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About Jeffery089

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  1. On that status page if you select "Immediate" you will be e-mailed as soon as a program offers an interview, and the e-mail just says there's an interview notification and you have to go on the site to see what it is.
  2. Wah wah wah. The point here is that McGill accepts monolingual anglophones, and THEN tells them "oh by the way if you're not fluent in French within a month you're screwed". An anglophone applicant can easily be led to believe they will have time to ease into it, or be allowed to take mostly English speaking patients as their French improves. McGill is at fault for having absolutely no language requirements if it's so important for every single resident to be fluent in French. edit: just saw your name, guess I was baited by a troll account
  3. I mean that's not totally off-base, but I think the message is that if you want to check off the research box to show interest, that can easily be done during the year, and that you don't have to spend all free time throughout med school getting as many projects under your belt as possible to be the most competitive applicant. You'll find people who had 10 publications, but the key is to not get freaked out and think you need that to be competitive. Yeah there are some programs that seem to expect some involvement in research, but it really doesn't have to be extensive. In Med-1 I swear most of the class was saying, "Omg everyone is doing so much research this summer, do you think we should too???" and that's totally unnecessary. Interest groups... yeah that's not even a blip on the radar. Don't know what else to say about that, but being president of the nephrology group at your school doesn't matter. Do it if you enjoy it and maybe it'll be a way to chat to chat with some nephro people, not because you think it'll help you land a spot in IM at your top choice school, or help you if you end up applying to nephro.
  4. Not really, the problem is that just because "gunners" are attracted to competitive fields doesn't mean that those fields demand that applicants are involved in 15 research projects etc. But if you talk to people who matched and they show you their resume, you end up concluding that that's what made them competitive, when in reality what @Bambi said about being a good fit is more important. There are definitely some programs that are more research focussed, but the vast majority are looking for someone who works hard and gets along with the team. I definitely agree that there's no need to spend your summers doing research. If you're that worried about it it's not hard to get involved in a project or two during the year, but people get freaked out seeing all their classmates spend their summers doing something academic and think they'll fall behind if they don't as well, and that's simply not true. Also I'm not sure what you mean by a competitive IM program. If you're talking about a sub-specialty then it's definitely too early to worry about that in med school before even starting IM. Yes cardio is competitive but you've got plenty of time.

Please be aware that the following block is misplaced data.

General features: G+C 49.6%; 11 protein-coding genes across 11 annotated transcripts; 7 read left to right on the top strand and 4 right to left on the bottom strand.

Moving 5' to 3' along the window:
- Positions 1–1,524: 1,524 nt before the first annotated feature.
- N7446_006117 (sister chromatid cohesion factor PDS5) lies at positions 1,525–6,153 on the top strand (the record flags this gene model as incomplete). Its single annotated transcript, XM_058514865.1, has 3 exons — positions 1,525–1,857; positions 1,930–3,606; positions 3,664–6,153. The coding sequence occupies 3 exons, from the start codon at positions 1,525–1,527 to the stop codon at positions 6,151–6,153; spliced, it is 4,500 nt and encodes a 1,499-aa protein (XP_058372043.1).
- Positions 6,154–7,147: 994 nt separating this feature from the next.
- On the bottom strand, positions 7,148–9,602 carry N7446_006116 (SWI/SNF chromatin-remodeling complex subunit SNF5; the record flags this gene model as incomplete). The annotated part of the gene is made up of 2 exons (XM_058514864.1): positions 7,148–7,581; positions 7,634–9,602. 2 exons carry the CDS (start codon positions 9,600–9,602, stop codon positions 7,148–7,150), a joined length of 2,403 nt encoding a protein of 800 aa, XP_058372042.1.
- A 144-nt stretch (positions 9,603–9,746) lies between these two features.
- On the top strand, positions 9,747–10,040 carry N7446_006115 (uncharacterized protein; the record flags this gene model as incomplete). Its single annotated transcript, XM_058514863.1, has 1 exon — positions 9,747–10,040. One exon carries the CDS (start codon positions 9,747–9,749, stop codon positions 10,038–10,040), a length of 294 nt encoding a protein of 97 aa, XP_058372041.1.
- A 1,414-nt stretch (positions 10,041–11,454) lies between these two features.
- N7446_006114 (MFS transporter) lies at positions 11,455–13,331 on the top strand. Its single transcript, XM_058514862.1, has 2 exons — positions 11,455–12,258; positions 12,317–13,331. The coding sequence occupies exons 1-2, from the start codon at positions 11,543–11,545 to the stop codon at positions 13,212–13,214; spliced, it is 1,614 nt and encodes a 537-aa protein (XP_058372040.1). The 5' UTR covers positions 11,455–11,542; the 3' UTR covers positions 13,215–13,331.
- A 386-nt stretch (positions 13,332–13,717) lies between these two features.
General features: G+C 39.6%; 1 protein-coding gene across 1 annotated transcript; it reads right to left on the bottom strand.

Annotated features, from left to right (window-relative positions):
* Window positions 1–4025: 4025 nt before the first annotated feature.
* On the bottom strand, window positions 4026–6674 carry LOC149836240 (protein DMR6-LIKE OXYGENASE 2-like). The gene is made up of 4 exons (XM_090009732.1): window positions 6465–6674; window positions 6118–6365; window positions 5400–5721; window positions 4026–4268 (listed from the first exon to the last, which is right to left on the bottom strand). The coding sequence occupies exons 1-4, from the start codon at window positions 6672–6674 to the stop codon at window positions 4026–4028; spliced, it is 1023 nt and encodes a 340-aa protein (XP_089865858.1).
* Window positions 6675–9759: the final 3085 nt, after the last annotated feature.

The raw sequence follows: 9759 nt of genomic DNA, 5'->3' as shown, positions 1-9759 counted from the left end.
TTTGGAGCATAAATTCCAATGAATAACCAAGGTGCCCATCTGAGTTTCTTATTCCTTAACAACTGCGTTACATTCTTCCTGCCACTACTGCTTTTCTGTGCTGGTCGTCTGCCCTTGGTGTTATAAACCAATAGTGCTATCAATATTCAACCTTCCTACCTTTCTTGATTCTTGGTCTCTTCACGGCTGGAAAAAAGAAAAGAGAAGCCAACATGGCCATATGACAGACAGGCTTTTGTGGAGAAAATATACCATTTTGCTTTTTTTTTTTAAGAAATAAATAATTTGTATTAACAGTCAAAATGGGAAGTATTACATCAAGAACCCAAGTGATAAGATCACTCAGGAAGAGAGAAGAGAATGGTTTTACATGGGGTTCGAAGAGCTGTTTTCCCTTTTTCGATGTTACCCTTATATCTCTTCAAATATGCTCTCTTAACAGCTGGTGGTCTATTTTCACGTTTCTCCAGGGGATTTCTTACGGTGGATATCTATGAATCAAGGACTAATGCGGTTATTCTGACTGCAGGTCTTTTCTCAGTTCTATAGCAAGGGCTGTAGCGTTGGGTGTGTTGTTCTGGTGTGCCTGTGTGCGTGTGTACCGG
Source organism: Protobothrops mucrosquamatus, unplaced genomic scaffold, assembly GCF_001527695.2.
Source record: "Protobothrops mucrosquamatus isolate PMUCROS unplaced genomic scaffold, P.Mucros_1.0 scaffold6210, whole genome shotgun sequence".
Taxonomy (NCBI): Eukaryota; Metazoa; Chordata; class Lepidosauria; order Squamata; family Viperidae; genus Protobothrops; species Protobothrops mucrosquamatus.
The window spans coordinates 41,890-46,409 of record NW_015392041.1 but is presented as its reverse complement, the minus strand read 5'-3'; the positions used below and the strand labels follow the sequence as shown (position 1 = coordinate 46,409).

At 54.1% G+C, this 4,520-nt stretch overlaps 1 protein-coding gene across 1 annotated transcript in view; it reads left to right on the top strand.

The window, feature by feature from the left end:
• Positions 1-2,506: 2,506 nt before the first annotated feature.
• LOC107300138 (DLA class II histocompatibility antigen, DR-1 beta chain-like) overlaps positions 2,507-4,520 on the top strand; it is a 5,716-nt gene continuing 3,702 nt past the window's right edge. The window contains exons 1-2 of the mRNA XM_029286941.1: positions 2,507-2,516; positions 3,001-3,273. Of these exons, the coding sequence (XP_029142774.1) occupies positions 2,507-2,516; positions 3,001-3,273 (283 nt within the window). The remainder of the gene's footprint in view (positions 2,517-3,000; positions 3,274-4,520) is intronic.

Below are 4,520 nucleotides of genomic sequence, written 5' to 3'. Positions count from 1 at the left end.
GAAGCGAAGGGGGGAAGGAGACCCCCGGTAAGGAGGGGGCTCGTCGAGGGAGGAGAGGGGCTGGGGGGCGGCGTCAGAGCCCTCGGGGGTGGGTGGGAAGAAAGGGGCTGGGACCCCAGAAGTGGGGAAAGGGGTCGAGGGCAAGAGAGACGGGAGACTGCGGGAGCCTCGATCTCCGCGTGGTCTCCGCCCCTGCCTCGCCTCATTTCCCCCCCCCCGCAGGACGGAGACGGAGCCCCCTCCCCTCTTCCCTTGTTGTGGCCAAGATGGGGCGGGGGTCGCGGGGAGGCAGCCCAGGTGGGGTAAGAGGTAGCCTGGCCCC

5. Interesting. In this case though, it wasn't a presumption of innocence, they had proof and he admitted to doing it and the reason why (that's in the article as well). I'd like to believe that most provinces would strip him of his license, not suspend him for a couple months and that's that. Hopefully you're right that that only happened because it's Quebec, although that's still profoundly depressing.
  6. https://www.cbc.ca/news/canada/montreal/que-md-suspended-for-filming-naked-patients-1.1047542 Still practicing, at the same institutions. Where the student went wrong was not waiting a few years until he was already a physician, then he would have been fine.
  7. I don't buy the conservative argument in Canada. I see it made on SDN, but here there are so many med students with coloured hair, gauged ears, etc. etc. I seriously doubt it's much of a risk at all. I'm a current male med student with various aesthetic choices that are not conservative, and I've never had a staff say anything or glower at me because of it. Gotten along just fine with elderly, fussy doctors, got good evals from them, really no issues. If you're dressed professionally, there's really such a minimal chance that they think anything but "Oh that's what the kids are doing now" and move on
  8. I'm looking to see what letter requirements etc. different programs have, and I can't seem to find it. The program descriptions page just has a chart with the number of spots, but no details about what they expect. Am I just not finding it, or is it not up yet? And if not, is there a way to see last year's descriptions to get an idea?
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